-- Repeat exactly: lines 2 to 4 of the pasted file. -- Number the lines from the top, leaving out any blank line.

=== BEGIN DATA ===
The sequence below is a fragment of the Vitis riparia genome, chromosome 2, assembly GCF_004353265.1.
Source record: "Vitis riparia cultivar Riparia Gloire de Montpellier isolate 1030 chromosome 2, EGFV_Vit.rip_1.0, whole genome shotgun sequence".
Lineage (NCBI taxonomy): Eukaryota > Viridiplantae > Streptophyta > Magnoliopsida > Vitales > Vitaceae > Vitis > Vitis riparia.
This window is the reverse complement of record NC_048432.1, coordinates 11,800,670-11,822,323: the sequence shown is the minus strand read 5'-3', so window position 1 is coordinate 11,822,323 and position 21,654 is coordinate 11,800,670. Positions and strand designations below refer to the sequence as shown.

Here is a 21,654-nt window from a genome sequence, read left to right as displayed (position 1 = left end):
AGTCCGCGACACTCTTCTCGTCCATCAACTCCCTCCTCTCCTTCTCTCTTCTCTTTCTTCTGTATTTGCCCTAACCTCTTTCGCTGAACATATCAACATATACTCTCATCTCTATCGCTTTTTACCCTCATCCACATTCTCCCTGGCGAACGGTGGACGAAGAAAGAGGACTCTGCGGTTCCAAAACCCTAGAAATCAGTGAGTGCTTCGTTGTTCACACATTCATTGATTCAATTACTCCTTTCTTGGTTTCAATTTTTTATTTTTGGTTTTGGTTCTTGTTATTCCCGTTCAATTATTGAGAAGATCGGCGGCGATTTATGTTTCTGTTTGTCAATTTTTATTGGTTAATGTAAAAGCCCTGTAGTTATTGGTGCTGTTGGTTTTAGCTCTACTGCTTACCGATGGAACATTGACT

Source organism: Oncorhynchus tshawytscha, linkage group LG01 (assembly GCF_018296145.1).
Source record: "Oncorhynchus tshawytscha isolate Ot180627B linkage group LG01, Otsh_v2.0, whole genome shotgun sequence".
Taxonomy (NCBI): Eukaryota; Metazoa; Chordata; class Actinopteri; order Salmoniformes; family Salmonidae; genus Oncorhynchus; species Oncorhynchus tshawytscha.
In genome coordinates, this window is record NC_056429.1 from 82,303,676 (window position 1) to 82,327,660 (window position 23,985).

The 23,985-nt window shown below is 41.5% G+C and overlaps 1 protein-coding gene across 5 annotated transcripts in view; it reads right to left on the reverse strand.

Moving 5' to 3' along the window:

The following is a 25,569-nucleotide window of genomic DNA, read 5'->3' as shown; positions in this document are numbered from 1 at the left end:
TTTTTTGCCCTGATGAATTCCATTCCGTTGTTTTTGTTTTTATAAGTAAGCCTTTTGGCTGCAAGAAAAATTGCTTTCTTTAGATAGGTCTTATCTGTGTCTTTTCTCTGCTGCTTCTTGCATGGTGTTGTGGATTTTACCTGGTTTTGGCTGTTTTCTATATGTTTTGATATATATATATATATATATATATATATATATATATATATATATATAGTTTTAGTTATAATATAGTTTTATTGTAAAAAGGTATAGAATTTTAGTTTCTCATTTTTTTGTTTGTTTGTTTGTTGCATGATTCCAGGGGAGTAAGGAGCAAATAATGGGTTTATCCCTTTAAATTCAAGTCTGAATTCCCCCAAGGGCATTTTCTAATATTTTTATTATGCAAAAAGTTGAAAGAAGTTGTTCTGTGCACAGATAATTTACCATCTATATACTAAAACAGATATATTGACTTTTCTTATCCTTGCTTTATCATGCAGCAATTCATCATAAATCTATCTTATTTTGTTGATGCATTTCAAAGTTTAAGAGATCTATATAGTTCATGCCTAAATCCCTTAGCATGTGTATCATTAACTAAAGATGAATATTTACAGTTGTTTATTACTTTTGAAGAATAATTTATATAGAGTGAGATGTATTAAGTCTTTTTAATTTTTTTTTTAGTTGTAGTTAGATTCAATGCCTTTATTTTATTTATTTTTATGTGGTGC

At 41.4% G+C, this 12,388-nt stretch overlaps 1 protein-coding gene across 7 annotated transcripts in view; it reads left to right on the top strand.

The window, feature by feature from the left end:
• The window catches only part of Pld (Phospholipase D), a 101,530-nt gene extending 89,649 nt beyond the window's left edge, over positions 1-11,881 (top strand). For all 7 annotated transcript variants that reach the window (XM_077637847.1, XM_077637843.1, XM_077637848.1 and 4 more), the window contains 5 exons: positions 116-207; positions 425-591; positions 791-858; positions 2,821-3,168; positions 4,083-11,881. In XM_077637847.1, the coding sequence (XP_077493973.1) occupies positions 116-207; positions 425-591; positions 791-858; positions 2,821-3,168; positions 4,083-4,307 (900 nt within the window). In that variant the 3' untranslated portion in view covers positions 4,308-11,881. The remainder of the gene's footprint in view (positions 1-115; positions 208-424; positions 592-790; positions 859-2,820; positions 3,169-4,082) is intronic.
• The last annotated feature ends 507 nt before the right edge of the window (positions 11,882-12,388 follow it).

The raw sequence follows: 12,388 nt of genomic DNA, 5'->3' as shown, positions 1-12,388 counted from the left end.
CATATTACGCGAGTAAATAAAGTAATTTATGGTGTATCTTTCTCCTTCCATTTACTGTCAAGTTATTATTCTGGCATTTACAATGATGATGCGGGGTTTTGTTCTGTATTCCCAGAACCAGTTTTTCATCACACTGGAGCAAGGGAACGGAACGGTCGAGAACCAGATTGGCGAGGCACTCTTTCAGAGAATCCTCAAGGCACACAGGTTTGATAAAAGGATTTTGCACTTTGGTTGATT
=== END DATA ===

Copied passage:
Source record: "Vitis riparia cultivar Riparia Gloire de Montpellier isolate 1030 chromosome 2, EGFV_Vit.rip_1.0, whole genome shotgun sequence".
Lineage (NCBI taxonomy): Eukaryota > Viridiplantae > Streptophyta > Magnoliopsida > Vitales > Vitaceae > Vitis > Vitis riparia.
This window is the reverse complement of record NC_048432.1, coordinates 11,800,670-11,822,323: the sequence shown is the minus strand read 5'-3', so window position 1 is coordinate 11,822,323 and position 21,654 is coordinate 11,800,670. Positions and strand designations below refer to the sequence as shown.